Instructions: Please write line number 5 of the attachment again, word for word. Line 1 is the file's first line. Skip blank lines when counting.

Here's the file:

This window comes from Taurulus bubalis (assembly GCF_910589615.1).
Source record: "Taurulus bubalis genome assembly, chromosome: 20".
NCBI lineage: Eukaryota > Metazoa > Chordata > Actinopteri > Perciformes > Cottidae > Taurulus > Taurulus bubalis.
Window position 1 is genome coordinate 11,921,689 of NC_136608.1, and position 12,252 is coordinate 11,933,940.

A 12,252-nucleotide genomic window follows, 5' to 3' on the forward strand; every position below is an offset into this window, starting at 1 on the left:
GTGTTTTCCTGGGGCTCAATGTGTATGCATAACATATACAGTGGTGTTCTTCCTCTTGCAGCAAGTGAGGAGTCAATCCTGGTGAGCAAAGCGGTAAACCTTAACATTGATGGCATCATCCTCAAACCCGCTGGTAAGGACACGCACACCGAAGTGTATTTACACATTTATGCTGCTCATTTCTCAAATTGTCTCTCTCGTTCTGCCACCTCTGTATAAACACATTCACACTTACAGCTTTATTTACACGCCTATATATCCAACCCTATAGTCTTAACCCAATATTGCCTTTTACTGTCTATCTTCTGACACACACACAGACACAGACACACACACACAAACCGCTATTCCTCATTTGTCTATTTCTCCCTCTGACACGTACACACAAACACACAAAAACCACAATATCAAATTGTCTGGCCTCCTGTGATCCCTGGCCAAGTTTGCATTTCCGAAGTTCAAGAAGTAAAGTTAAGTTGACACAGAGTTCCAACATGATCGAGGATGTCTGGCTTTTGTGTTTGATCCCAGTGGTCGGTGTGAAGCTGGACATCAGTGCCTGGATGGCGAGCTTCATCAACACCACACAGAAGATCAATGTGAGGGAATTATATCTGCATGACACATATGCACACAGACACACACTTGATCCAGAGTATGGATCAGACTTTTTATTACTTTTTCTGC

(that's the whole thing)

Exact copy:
A 12,252-nucleotide genomic window follows, 5' to 3' on the forward strand; every position below is an offset into this window, starting at 1 on the left: